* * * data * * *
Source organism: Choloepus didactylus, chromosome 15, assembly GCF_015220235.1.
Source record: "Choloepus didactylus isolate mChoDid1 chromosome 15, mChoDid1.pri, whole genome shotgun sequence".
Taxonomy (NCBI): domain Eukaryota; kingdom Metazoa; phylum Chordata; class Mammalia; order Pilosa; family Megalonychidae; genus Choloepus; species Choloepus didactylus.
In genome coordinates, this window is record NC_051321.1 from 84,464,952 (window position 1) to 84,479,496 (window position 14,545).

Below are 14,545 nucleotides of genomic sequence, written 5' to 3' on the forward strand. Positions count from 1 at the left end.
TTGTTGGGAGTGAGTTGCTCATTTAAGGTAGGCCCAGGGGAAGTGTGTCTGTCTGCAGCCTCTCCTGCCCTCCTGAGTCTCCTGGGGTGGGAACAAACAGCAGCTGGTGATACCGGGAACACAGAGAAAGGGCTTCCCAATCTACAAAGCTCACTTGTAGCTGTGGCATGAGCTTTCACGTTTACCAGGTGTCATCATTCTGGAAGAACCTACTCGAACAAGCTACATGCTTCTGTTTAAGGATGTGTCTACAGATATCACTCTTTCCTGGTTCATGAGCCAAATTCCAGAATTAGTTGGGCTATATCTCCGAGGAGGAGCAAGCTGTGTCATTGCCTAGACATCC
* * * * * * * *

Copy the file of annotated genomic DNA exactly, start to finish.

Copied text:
Source organism: Choloepus didactylus, chromosome 15, assembly GCF_015220235.1.
Source record: "Choloepus didactylus isolate mChoDid1 chromosome 15, mChoDid1.pri, whole genome shotgun sequence".
Taxonomy (NCBI): domain Eukaryota; kingdom Metazoa; phylum Chordata; class Mammalia; order Pilosa; family Megalonychidae; genus Choloepus; species Choloepus didactylus.
In genome coordinates, this window is record NC_051321.1 from 84,464,952 (window position 1) to 84,479,496 (window position 14,545).

Below are 14,545 nucleotides of genomic sequence, written 5' to 3' on the forward strand. Positions count from 1 at the left end.
TTGTTGGGAGTGAGTTGCTCATTTAAGGTAGGCCCAGGGGAAGTGTGTCTGTCTGCAGCCTCTCCTGCCCTCCTGAGTCTCCTGGGGTGGGAACAAACAGCAGCTGGTGATACCGGGAACACAGAGAAAGGGCTTCCCAATCTACAAAGCTCACTTGTAGCTGTGGCATGAGCTTTCACGTTTACCAGGTGTCATCATTCTGGAAGAACCTACTCGAACAAGCTACATGCTTCTGTTTAAGGATGTGTCTACAGATATCACTCTTTCCTGGTTCATGAGCCAAATTCCAGAATTAGTTGGGCTATATCTCCGAGGAGGAGCAAGCTGTGTCATTGCCTAGACATCC